Colonialism in Michigan’s Little Africa

by Mark P. Fancher

The rulers of Michigan believed the quickest path to economic development was to place the state’s Black cities under the control of a single, appointed emergency manager. The policy is domestic colonialism in practice, “an implicit – but distinct – embrace of the idea that people of color are inferior, incompetent” – and disposable.

The Flint River Lead Poisoning Catastrophe in Historical Perspective

by Tom Stephens 

The takeover of Michigan’s majority Black cities by emergency managers was the direct cause of the poisoning of Flint. However, the legal groundwork for the crime was laid a generation ago in two court cases that “established de facto environmental policy to allow such pollution in these communities.”  

Repeal Michigan’s Emergency Manager Law

by Shea Howell

Michigan Governor Rick Synder has agreed to testify before a congressional committee about his role in poisoning the people of Flint. The evidence is incontrovertible. Snyder’s emergency financial manager law is designed to disenfranchise local citizens, and “has been used almost exclusively on poorer African American communities that are strong sources of democratic power.”

Know Thyself? Why Individual and Internal Political Struggle Is Necessary in A Movement

by Danny Haiphong

The author traces his development as a “self-identified Asian-American” actively engaged in revolutionary politics. “It became clear that neither reactionary racist ideas nor the conditions that produce them could be eradicated without a transfer of power from the capitalist class to the oppressed.” Imperialism is in deep crisis. However, “there remains a great need to combat the politics of fear and open up room for debate and internal struggle” among those working to overturn the system.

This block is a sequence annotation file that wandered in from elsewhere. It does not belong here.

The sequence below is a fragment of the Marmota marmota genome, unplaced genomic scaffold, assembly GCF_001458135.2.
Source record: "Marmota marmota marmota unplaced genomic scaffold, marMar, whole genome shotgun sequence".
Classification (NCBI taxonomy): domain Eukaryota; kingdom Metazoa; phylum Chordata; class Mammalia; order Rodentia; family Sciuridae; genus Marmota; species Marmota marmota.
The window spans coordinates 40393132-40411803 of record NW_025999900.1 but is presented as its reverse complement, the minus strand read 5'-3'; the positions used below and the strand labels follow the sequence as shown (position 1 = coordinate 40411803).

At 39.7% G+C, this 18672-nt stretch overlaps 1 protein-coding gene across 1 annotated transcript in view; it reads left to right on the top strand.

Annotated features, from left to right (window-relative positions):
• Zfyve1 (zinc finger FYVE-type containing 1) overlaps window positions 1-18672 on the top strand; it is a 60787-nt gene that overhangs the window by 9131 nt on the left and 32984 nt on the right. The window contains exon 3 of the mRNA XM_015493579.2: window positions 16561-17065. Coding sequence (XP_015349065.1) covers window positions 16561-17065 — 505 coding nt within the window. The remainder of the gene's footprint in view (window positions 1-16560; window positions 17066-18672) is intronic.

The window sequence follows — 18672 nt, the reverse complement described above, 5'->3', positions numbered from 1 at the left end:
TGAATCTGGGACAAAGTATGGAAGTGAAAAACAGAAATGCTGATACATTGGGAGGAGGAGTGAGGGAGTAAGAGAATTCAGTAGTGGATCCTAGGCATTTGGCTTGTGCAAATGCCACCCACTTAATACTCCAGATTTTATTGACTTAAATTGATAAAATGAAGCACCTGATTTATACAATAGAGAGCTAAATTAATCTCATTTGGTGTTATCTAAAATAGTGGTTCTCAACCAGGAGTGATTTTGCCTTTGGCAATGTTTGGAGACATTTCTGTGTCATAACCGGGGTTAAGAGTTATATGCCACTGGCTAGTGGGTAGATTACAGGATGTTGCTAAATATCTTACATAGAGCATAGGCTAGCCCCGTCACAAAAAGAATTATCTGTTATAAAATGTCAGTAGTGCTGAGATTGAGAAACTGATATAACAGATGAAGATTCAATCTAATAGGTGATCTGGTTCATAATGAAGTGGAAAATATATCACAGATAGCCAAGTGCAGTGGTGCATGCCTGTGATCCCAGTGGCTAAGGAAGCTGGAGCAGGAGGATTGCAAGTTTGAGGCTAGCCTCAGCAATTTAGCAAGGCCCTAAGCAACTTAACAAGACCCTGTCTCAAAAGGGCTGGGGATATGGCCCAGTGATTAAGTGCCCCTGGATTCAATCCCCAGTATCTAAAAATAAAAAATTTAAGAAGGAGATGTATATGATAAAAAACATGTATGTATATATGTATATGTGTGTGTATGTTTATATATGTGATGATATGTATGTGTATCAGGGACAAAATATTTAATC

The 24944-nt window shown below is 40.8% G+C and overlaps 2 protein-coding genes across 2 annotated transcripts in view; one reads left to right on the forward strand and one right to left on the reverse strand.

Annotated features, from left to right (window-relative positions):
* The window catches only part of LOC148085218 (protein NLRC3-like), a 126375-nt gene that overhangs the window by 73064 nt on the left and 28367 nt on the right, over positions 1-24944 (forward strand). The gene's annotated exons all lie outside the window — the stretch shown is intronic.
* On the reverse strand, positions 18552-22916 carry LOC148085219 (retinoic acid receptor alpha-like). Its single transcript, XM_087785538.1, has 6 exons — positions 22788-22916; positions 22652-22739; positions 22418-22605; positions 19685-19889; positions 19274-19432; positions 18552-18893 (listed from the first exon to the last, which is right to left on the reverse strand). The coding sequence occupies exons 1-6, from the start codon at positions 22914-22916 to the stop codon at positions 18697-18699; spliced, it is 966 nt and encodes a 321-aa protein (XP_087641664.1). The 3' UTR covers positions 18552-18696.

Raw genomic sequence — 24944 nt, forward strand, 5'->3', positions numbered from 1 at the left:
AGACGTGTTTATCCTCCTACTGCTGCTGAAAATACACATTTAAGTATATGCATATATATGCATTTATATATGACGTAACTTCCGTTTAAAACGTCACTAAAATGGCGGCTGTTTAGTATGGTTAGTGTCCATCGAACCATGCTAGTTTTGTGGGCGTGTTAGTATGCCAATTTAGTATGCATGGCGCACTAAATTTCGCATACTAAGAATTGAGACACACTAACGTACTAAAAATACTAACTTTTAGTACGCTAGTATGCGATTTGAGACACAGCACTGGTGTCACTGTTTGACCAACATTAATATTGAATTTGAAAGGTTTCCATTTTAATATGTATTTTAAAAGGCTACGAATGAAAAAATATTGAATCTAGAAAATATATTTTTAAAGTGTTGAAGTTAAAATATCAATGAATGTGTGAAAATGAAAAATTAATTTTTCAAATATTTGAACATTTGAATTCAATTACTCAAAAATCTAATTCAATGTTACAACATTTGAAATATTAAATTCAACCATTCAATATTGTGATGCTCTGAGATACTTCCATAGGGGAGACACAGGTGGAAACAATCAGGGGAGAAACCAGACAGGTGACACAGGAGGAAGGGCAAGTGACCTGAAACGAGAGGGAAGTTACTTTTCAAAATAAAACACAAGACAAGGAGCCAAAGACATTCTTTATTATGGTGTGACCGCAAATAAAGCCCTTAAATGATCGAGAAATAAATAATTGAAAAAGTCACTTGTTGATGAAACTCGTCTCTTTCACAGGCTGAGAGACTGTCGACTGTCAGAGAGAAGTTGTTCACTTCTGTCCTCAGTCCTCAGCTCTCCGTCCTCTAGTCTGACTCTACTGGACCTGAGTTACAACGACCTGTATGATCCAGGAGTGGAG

World Bank Punches South Africa’s Poor and Coddles the Rich

by Patrick Bond

Despite abundant evidence of pro-corporate bias, the Bank endorses the government’s “sound policy” on redistribution because Bank researchers cannot grapple with the core problem that best explains why South African capitalism causes poverty and inequality: extreme exploitation systems amplified after apartheid by neoliberal policies.

Black Agenda Radio for Week of February 15, 2016

Heads Should Roll Over Flint – Like Watergate

“What did they know, and when did they know it?” That’s the question Dr. Marsha Coleman-Adebayo would pose to everyone involved in the poisoning of Flint, Michigan, including Gov. Rick Snyder, EPA chief Gina McCarthy and, ultimately, President Obama himself. BAR editor and columnist Dr. Coleman-Adebayo, who was a senior-level whistleblower at the EPA, said she “can’t imagine” that EPA administrator Gina McCarthy did not send President Obama a memo that essentially warned, “There is a potential that a major American city my be poisoned.” Failure to warn the public of imminent environmental danger “is a criminal offense,” she said.